HE
GENE70
4. Conclusions
the difference in development of these signatures and the small overlap in gene identity,
they showed similar prognostic performance, confirming that these prognostic signatures are of
wide clinical relevance. Moreover, the nature of the GGI, i.e. a signed average of expressions of proliferation genes, suggested that proliferation might be the common driving force of several prognostic
signatures.
D
GENE76
4
0
16
105
32
16
23
11
7
Until now, the generation of the prognostic signatures has been done on global sets of breast cancer
patients. However, since it is clear that breast cancer is a molecular heterogeneous disease, with
subgroups defined primarily by the estrogen (ER) and HER2 receptors, prognosis could be refined to
these molecularly homogeneous subgroups of patients. We showed for example in our meta-analysis
that proliferation is the strongest parameter predicting clinical outcome in the ER+/HER2- subgroup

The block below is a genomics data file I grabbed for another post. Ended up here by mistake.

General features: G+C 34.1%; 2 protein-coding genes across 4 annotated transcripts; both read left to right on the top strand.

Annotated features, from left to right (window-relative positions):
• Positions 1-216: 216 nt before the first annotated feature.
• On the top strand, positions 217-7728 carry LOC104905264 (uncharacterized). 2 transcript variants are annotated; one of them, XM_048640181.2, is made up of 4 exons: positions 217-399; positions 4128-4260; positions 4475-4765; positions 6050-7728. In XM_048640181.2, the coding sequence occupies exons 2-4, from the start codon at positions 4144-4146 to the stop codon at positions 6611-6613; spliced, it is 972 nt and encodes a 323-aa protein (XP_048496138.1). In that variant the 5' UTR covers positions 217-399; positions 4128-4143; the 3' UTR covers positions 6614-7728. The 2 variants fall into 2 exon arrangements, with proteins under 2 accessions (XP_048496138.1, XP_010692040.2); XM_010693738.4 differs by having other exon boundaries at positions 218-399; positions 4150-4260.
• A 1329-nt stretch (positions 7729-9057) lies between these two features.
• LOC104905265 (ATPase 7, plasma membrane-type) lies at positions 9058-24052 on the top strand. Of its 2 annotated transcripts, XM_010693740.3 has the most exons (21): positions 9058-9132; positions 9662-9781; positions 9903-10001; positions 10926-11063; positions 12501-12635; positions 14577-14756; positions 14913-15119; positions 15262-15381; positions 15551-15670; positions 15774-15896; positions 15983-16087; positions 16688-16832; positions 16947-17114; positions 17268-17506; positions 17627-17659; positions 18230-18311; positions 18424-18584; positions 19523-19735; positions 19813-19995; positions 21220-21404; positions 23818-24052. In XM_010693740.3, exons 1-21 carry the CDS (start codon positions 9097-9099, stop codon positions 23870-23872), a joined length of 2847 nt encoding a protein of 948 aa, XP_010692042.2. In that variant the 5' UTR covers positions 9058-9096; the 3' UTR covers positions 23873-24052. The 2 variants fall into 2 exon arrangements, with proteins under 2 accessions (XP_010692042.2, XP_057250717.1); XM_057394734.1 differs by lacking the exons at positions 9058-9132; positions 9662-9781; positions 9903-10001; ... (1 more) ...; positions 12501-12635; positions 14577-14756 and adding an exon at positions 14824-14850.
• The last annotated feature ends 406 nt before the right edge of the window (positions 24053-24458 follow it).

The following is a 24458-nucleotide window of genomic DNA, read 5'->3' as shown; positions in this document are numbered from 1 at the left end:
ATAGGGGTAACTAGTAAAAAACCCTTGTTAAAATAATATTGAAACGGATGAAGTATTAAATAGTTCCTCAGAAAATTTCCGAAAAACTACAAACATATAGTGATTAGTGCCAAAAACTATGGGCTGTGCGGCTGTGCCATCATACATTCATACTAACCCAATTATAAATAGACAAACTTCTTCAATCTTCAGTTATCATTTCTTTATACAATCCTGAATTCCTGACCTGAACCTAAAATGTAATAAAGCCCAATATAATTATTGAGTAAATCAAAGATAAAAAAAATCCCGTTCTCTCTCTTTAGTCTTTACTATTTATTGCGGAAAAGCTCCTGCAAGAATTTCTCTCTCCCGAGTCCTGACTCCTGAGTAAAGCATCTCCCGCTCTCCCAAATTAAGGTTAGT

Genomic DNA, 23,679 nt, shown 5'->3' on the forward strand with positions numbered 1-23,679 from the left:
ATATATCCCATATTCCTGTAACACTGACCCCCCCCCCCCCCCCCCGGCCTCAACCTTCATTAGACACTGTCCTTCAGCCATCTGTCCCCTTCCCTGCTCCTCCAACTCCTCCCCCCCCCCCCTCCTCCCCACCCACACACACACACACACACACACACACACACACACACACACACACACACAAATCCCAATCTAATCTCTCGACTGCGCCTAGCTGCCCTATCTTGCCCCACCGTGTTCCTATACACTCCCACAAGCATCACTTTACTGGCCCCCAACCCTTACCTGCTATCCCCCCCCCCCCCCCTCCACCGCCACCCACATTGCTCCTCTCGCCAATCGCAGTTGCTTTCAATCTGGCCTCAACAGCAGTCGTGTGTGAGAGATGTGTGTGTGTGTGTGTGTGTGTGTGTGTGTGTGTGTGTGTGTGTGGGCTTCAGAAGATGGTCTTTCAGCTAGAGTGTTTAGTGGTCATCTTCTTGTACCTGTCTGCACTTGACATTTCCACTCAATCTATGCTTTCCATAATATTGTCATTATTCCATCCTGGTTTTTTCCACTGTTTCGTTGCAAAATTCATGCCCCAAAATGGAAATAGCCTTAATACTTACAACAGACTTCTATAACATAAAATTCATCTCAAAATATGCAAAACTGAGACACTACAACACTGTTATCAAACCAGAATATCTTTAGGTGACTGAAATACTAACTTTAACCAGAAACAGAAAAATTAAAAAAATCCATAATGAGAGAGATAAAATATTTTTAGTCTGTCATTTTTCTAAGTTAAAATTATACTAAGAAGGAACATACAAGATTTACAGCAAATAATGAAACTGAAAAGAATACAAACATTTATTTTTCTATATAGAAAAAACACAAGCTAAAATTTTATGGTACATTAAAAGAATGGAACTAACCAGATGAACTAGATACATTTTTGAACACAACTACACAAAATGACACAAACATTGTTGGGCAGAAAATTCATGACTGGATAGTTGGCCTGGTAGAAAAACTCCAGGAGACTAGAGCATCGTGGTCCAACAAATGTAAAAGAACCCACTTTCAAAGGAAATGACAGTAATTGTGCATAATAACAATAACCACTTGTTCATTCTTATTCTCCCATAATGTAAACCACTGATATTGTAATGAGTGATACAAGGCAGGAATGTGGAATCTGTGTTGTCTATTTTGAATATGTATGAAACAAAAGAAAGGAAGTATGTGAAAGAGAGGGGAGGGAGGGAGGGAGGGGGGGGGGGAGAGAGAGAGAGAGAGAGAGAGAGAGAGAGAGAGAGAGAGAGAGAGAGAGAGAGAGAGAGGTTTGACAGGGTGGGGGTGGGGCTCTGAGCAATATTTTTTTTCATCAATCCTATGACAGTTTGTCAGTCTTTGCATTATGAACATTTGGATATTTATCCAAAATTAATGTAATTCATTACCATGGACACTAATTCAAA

of patients only, whereas immune response and tumor invasion appear to be the main biological processes associated with prognosis in the ER-/HER2- and HER2+ subgroups respectively [8]. A new
gene classifier taking into account these different subgroups of breast cancer will be the subject of
our future research.
0
4
GGI
Figure 1: Venn diagram illustrating the classification of the tumor sample according to the prognostic
signatures. The high-risk patients are in red and the low-riks patients are in blue.
GENE70 vs GGI
1.0
Probability of dmfs
0.6
0.2
0.4
Probability of dmfs
0.8
0.8
1.0
0.8
0.6
0.4
0.2
0.0
Low/Low
Low/High
High/Low
High/High
32
34
23
109
2
4
6
Time (years)
8
10
0
No. At Risk
Low/Low
Low/High
High/Low
High/High
Low/Low
Low/High
High/Low
High/High
0.0
Probability of dmfs
0.0
Low/Low
Low/High
High/Low
High/High
0
No. At Risk
Low/Low
Low/High
High/Low
High/High
GENE76 vs GGI
1.0
GENE70 vs GENE76
0.6
11
23
0.4
7
ESPITE
0.2
T
GENE70
GENE76
GGI
AOL
2
4
6
Time (years)
8
10
0
No. At Risk
Low/Low
Low/High
High/Low
High/High
2
4
6
Time (years)
8
32 3: Kaplan-Meier
31
31survival curves
30
39
38
37 at right.
35
55
55 for: GENE70
53
45
Figure
for25distant metastasis free
survival
vs 52GENE76 51at left, GENE70
vs GGI at the39 middle, and
GENE76
vs GGI
34
23
97
34
23
82
32
22
70
32
17
61
30
13
55
11
11
121
11
11
108